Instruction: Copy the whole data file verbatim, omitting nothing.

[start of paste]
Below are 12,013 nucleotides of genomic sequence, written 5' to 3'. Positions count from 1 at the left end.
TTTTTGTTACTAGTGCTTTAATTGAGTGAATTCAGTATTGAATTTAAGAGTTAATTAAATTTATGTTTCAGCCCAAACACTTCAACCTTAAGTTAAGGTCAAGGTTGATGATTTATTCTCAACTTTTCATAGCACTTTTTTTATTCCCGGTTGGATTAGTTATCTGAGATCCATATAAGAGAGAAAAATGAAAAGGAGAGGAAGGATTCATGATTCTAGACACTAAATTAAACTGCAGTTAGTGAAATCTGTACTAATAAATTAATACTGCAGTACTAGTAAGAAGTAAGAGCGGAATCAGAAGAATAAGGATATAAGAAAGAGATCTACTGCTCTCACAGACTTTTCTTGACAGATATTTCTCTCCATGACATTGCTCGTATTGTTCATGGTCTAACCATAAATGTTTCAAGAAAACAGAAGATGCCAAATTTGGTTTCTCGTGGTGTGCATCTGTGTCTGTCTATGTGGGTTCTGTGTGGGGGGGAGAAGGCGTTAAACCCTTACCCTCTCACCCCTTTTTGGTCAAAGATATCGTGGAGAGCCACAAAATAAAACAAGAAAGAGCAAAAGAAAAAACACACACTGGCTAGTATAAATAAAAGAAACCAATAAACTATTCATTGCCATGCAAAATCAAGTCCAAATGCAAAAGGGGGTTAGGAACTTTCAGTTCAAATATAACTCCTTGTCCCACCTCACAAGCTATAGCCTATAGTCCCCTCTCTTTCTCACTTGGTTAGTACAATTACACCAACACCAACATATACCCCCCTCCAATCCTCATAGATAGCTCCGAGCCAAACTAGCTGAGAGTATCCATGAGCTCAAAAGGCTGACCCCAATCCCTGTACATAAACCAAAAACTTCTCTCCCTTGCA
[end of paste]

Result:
Below are 12,013 nucleotides of genomic sequence, written 5' to 3'. Positions count from 1 at the left end.
TTTTTGTTACTAGTGCTTTAATTGAGTGAATTCAGTATTGAATTTAAGAGTTAATTAAATTTATGTTTCAGCCCAAACACTTCAACCTTAAGTTAAGGTCAAGGTTGATGATTTATTCTCAACTTTTCATAGCACTTTTTTTATTCCCGGTTGGATTAGTTATCTGAGATCCATATAAGAGAGAAAAATGAAAAGGAGAGGAAGGATTCATGATTCTAGACACTAAATTAAACTGCAGTTAGTGAAATCTGTACTAATAAATTAATACTGCAGTACTAGTAAGAAGTAAGAGCGGAATCAGAAGAATAAGGATATAAGAAAGAGATCTACTGCTCTCACAGACTTTTCTTGACAGATATTTCTCTCCATGACATTGCTCGTATTGTTCATGGTCTAACCATAAATGTTTCAAGAAAACAGAAGATGCCAAATTTGGTTTCTCGTGGTGTGCATCTGTGTCTGTCTATGTGGGTTCTGTGTGGGGGGGAGAAGGCGTTAAACCCTTACCCTCTCACCCCTTTTTGGTCAAAGATATCGTGGAGAGCCACAAAATAAAACAAGAAAGAGCAAAAGAAAAAACACACACTGGCTAGTATAAATAAAAGAAACCAATAAACTATTCATTGCCATGCAAAATCAAGTCCAAATGCAAAAGGGGGTTAGGAACTTTCAGTTCAAATATAACTCCTTGTCCCACCTCACAAGCTATAGCCTATAGTCCCCTCTCTTTCTCACTTGGTTAGTACAATTACACCAACACCAACATATACCCCCCTCCAATCCTCATAGATAGCTCCGAGCCAAACTAGCTGAGAGTATCCATGAGCTCAAAAGGCTGACCCCAATCCCTGTACATAAACCAAAAACTTCTCTCCCTTGCA